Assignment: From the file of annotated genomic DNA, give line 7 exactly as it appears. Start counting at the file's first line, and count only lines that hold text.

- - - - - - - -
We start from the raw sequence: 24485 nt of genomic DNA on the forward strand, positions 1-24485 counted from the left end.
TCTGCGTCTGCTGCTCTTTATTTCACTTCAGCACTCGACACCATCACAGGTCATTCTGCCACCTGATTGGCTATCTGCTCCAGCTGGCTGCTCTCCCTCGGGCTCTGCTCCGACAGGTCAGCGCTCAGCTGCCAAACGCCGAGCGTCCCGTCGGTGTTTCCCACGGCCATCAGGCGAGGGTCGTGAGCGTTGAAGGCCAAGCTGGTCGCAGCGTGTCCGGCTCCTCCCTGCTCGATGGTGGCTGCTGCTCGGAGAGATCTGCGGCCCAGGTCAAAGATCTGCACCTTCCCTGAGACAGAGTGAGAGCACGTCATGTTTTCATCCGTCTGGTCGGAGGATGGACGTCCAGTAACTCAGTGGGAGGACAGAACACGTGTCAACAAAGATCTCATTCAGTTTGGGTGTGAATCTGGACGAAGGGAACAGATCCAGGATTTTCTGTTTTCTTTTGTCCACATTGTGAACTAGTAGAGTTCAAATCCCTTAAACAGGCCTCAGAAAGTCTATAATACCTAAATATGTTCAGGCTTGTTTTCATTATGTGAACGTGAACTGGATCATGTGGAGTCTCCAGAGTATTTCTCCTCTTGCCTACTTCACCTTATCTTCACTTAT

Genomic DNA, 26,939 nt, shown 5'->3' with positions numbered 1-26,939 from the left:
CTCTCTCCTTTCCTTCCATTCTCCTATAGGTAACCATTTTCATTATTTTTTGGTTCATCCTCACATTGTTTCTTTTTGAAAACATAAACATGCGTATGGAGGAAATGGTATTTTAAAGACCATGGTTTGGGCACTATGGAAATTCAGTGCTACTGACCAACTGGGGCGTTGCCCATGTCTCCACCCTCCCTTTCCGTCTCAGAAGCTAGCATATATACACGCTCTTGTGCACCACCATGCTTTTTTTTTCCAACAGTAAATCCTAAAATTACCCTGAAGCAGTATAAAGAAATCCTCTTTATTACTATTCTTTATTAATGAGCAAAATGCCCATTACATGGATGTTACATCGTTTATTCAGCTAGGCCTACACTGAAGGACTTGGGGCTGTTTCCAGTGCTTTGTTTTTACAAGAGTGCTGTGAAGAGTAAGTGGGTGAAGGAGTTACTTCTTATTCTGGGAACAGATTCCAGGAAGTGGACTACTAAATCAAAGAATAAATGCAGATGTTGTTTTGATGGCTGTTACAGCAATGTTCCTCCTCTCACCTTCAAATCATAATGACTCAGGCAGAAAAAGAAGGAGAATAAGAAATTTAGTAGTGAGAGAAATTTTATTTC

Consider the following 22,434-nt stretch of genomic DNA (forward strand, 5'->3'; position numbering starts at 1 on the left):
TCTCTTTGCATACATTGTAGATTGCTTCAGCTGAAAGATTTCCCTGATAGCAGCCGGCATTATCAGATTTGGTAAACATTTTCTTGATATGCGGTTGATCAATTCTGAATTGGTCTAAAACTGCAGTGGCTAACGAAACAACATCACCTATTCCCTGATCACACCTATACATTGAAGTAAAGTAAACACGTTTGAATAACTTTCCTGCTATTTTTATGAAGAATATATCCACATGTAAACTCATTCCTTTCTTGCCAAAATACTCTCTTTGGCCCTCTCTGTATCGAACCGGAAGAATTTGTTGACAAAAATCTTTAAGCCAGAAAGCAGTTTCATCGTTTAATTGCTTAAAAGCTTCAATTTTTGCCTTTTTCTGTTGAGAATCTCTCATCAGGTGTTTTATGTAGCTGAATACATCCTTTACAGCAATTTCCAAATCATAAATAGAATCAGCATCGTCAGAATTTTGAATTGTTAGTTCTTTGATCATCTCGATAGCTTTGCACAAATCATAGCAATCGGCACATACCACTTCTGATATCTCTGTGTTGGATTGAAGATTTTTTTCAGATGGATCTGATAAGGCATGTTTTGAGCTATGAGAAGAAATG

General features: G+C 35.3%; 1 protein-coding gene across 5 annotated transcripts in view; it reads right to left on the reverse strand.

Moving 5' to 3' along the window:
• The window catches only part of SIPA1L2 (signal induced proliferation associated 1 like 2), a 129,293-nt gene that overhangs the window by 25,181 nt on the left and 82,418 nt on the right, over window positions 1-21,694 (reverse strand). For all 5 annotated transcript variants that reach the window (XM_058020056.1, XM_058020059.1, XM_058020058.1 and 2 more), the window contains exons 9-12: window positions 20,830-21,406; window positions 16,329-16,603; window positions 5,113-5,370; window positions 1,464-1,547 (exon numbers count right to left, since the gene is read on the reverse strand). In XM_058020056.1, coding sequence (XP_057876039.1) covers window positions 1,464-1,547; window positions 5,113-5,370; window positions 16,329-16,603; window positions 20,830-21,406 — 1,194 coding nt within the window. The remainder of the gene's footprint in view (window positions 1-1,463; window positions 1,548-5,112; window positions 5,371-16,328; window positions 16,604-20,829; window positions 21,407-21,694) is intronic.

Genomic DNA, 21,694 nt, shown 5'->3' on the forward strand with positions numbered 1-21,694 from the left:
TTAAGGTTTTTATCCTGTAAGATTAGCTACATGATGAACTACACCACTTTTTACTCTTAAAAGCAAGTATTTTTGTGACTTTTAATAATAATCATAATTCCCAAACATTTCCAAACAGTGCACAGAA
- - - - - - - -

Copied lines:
General features: G+C 35.3%; 1 protein-coding gene across 5 annotated transcripts in view; it reads right to left on the reverse strand.